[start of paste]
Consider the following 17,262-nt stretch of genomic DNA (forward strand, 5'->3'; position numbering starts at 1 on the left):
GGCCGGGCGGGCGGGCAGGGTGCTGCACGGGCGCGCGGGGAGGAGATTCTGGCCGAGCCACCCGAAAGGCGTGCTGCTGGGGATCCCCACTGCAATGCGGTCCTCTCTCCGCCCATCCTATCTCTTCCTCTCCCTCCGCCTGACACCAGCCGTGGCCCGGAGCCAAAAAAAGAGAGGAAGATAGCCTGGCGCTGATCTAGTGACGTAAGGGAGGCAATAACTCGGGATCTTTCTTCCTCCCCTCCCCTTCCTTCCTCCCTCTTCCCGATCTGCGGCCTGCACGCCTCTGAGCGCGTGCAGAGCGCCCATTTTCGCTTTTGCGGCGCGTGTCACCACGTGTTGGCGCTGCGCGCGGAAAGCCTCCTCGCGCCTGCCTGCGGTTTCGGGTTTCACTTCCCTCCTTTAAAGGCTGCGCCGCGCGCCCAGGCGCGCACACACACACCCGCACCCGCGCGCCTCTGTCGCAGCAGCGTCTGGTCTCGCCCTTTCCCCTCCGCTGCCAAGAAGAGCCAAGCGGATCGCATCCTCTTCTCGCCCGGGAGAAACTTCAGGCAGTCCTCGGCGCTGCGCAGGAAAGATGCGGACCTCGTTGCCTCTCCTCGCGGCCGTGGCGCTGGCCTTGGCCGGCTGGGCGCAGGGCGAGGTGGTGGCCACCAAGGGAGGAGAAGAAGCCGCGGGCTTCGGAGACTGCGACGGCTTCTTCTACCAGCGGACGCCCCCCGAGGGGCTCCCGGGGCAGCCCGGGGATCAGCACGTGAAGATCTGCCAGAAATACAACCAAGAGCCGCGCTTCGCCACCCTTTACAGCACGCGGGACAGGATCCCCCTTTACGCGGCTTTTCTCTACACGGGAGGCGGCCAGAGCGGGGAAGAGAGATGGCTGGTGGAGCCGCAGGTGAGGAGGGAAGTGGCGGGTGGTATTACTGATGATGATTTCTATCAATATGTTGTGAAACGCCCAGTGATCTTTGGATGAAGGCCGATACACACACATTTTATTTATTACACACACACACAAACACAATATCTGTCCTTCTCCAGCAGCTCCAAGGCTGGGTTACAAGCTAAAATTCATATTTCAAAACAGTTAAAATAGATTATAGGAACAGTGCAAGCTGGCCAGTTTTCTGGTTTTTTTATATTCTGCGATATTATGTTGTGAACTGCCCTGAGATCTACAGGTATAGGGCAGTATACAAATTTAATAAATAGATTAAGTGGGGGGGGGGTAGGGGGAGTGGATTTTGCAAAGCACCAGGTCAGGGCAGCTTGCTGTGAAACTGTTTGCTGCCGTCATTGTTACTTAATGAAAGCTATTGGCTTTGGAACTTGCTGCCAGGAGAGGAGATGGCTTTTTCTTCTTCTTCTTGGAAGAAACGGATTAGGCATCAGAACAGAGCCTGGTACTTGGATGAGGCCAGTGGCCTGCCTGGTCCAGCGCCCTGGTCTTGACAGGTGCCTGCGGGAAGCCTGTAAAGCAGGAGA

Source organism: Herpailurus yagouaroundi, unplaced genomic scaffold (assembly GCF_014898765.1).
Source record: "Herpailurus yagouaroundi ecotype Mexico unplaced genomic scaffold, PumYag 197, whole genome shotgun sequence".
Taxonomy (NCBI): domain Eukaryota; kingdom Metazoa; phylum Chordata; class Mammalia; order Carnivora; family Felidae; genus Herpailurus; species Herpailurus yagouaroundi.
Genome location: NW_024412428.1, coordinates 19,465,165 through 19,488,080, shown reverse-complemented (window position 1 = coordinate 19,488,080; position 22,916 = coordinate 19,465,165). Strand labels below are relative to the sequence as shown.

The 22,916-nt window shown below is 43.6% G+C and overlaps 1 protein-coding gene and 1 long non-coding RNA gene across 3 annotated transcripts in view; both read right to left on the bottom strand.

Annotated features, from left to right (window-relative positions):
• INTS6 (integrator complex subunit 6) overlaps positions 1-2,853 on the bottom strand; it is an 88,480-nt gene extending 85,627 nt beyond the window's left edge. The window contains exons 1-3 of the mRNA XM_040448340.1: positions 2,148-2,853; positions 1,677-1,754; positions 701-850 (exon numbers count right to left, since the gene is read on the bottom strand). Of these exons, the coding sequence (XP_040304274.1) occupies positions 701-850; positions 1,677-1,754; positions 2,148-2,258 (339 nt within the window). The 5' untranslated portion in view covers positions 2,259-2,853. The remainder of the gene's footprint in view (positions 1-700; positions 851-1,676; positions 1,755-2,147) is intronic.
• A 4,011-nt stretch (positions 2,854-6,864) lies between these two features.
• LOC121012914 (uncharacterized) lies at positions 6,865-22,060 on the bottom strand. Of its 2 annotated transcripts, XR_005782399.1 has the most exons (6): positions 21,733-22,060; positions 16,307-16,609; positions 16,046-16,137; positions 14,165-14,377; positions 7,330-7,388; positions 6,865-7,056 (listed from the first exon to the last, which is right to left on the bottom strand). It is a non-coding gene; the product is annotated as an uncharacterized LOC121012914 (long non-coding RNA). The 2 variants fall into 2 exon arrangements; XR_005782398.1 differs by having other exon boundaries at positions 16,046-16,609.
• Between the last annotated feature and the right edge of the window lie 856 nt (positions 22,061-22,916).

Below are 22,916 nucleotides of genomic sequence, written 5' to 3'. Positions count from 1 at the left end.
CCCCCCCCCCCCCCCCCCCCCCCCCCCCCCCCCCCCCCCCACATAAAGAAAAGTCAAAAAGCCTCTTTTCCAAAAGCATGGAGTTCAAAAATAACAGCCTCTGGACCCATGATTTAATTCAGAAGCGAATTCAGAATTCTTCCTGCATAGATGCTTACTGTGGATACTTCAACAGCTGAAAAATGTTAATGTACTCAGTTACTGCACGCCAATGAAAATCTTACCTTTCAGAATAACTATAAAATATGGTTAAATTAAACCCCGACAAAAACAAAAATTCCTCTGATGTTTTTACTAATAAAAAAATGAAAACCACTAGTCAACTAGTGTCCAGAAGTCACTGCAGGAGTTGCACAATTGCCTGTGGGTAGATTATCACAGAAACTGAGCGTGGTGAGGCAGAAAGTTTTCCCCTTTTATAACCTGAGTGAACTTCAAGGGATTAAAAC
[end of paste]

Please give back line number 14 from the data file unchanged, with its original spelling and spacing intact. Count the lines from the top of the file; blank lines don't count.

CCCCCCCCCCCCCCCCCCCCCCCCCCCCCCCCCCCCCCCCACATAAAGAAAAGTCAAAAAGCCTCTTTTCCAAAAGCATGGAGTTCAAAAATAACAGCCTCTGGACCCATGATTTAATTCAGAAGCGAATTCAGAATTCTTCCTGCATAGATGCTTACTGTGGATACTTCAACAGCTGAAAAATGTTAATGTACTCAGTTACTGCACGCCAATGAAAATCTTACCTTTCAGAATAACTATAAAATATGGTTAAATTAAACCCCGACAAAAACAAAAATTCCTCTGATGTTTTTACTAATAAAAAAATGAAAACCACTAGTCAACTAGTGTCCAGAAGTCACTGCAGGAGTTGCACAATTGCCTGTGGGTAGATTATCACAGAAACTGAGCGTGGTGAGGCAGAAAGTTTTCCCCTTTTATAACCTGAGTGAACTTCAAGGGATTAAAAC